I’m totally unfamiliar with the Star Wars EU, except for the existence of Han and Leia’s son.
The months have passed and already we’ve reached the first anniversary of Sacrifice’s publishing. One year since the worst (but not the first) book to carry the entire Star Wars franchise down with it into the putrid depths of the Bottomless Abyss that Lies Beneath Hell came out.
There are many, many reasons why Sacrifice is a bad book, and an obscene excuse for a Star Wars book. The biggest, of course, is the death of popular Expanded Universe character Mara Jade Skywalker.
Some months ago, I read something which cast an entirely new light on Mara’s death. It was in a book that had nothing to do with the Expanded Universe, and barely anything to do with Star Wars. However, a passage from the book struck me as almost spookily applicable to Mara’s situation.
The book in question is “I Don’t Want to Talk About It: Overcoming the Secret Legacy of Male Depression,” by Terrence Real. Dr. Real is a couples’ psychiatrist who writes extensively about the damage done to women, men, and children by patriarchy’s twisted views of love, marriage, and relationships in general. (Also about ways to heal that damage.)
Chapter Six of “I Don’t Want to Talk About It” is entitled “The Loss of the Relational.” In that chapter, Dr. Real points out: “The idea that boys must rupture an effeminizing connection to mother is one of the oldest, least questioned, and most deeply rooted myths of patriarchy.” If boys’ mothers have too much influence on them, the argument runs, they will either flee females altogether into homosexuality, or turn hypermasculinized and violent (an only slightly better alternative).
But even ordinary motherhood is viewed as toxic eventually. At some point, a boy must cut his ties to his mother in order for him to grow into a Man. (Girls, Dr. Real points out, naturally grow into women, boys have to be made into men.)
Dr. Real goes on: “There are virtually no images in this culture representing close, mature ties between males and their mothers … in order to clear the decks for a boy’s growth and adventure a good mother is supposed to get out of the way.”
The really telling part, though, was when he brought up the story of Perceval from Arthurian legend. Perceval’s father was “killed in knightly combat,” and he was raised in seclusion by his protective (read: overprotective) mother. Until, that is, he sees a company of knights ride by, and his heart stirs in excitement. “Instantly seduced, he runs off with them and poor Mom, seeing his dust, drops dead on the spot, never to be referred to again.”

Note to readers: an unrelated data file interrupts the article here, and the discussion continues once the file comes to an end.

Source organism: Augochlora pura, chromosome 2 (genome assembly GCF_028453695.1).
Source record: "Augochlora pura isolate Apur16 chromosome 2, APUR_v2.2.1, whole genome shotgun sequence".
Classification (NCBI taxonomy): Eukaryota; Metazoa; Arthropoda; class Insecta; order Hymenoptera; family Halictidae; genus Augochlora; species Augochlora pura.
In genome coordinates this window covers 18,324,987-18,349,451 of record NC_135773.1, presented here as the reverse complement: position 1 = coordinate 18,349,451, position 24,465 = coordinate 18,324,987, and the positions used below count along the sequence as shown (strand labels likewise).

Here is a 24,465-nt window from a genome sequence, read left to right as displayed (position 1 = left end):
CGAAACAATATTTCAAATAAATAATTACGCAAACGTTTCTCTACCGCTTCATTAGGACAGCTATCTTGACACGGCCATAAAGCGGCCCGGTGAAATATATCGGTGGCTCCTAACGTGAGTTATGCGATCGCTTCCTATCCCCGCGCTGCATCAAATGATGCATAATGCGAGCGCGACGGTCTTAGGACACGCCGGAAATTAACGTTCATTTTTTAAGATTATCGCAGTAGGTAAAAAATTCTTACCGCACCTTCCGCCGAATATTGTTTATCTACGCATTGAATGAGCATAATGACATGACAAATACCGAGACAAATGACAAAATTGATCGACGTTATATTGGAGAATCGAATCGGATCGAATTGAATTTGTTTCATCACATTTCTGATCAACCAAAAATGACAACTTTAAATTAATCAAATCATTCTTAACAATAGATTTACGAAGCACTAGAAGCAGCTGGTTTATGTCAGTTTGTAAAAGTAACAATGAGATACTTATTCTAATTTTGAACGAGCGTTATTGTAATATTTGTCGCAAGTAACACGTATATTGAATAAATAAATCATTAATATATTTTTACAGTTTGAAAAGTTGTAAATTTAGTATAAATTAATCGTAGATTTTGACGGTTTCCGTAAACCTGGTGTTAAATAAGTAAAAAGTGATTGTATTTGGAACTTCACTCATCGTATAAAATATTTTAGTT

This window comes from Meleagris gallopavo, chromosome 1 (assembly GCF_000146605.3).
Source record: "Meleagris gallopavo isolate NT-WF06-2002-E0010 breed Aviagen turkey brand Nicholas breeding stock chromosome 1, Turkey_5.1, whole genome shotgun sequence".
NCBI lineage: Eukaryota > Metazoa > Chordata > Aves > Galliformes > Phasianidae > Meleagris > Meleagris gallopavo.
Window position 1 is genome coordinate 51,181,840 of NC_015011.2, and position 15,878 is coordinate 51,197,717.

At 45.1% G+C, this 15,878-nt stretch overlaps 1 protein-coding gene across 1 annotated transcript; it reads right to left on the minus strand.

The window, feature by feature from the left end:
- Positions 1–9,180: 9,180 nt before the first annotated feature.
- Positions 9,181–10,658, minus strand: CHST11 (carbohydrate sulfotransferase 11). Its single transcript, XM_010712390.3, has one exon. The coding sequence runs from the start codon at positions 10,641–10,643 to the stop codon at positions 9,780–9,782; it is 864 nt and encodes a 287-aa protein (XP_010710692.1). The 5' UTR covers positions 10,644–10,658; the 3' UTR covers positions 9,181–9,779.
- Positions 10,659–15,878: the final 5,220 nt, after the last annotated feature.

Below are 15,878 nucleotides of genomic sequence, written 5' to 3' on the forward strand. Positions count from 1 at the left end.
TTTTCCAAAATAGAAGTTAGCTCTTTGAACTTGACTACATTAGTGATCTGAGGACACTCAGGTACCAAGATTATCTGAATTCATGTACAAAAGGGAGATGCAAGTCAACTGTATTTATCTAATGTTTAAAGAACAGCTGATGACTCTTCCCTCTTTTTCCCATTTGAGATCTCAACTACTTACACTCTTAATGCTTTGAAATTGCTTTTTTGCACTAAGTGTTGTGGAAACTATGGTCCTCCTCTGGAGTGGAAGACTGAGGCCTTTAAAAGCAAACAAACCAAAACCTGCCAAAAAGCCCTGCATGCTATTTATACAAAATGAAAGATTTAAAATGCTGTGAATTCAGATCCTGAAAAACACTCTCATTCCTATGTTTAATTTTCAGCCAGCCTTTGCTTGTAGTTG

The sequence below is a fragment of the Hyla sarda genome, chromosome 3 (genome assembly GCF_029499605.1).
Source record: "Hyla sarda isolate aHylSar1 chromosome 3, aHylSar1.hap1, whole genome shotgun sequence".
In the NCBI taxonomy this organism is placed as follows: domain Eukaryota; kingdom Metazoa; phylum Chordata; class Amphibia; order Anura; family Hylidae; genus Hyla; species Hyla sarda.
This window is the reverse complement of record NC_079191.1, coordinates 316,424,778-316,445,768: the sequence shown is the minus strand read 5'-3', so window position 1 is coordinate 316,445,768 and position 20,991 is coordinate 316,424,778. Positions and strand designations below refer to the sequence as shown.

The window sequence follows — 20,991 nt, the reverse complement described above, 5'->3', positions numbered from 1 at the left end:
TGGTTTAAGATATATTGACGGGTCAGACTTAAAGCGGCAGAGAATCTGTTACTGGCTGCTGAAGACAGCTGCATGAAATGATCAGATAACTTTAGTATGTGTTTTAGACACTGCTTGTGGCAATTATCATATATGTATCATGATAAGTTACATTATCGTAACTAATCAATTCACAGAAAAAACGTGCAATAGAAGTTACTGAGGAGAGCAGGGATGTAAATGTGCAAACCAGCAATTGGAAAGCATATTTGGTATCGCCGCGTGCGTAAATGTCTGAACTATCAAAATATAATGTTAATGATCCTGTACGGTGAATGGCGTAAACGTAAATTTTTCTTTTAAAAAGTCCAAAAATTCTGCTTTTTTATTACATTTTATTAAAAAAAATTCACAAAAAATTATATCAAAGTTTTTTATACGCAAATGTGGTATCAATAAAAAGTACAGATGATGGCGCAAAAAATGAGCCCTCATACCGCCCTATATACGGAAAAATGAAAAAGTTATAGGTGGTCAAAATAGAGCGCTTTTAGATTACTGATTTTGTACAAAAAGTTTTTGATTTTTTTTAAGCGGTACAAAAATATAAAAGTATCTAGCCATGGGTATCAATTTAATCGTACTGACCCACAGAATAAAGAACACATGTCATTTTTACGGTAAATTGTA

See where this is going, yet? (If that alone didn’t make me think of this, the next few sentences in that paragraph were about the original Star Wars trilogy.)
The Dark Nest trilogy taught us what motherhood is all about by transforming Mara from an intelligent, inquisitive, cynical, no-nonsense-under-any-circumstances, kick-ass action hero to a blind, ineffectual, gullible idiot who looked right through Jacen’s secrecy and immoral actions because he was “good for her son.” As Jacen devolved from evil idiot to murdering monster in early Legacy of the Force, Mara devolved along with him until, by Bloodlines she was making up her own excuses for his behavior. Again, the only pretext given for her wildly out-of-character behavior was that she was too caught up in what was “good for” her son to spot the blitheringly obvious.
With Mara’s marriage to Luke following the Hand of Thrawn duology, she transformed from a character in her own right (for every writer but Timothy Zahn) into “Luke’s wife.” In Dark Nest and Legacy of the Force she got transformed again from “Luke’s wife” to “Ben’s mother.” (In much the same way that Leia has gone from politician and burgeoning Jedi to “Han’s Jedi wife”; and Jaina has gone from pilot, burgeoning Jedi, and powerful hero with immense potential to “Jacen’s useless sister.”)
And so, in Sacrifice, Mara fulfilled her maternal obligation to Ben by getting herself killed off, thus removing the biggest obstacle in his transition from boy to Man.
Don’t believe me? When I posted the Anti-New Jedi Order/Legacy poll to the Star Wars community, one of the commenters (an LoBS fan) said: “Mara’s death was important to Ben. If she didn’t die, he’d be just another character everyone complains about—two-dimensional and just another ‘stock’ character.”
The idea that any character should come into their own only with the death of another character is repulsive enough. But, as I have just pointed out, Mara’s death ties neatly into the sexist myth that boys need to cut themselves off from their mothers in order to grow into proper men. (Hmm, no wonder Anakin got himself killed off and Jacen turned into a murdering idiot. Leia should’ve done the decent thing and committed hari-kiri the minute they left for the Jedi Academy.)
Come to think of it, I seem to remember Darth Out-of-Character himself musing in the last section of Sacrifice that Mara’s death was Ben’s murder “sacrifice” to make him “stronger.” Some bullshit like that.
This idea that boys have to be violently separated from their mothers to become proper Men is part of what Dr. Real calls the “Loss of the Relational,” the process by which males are socialized to disengage themselves from their emotions and their ability to create constructive relationships. For men, this often leads to depression (even if mainstream psychiatry hasn’t figured this out yet). For women, it leads to abuse, if not from physical or verbal violence, then from neglect. In short, cutting himself off from a loving mother is one of the worst mistakes a boy can make, for himself, and for the other people in his life.
Whether or not it was the authors’ intention (even subconsciously) to follow this myth, Mara’s death fits the trope perfectly. Well done, Traviss, Denning, Allston, and the rest of you clowns.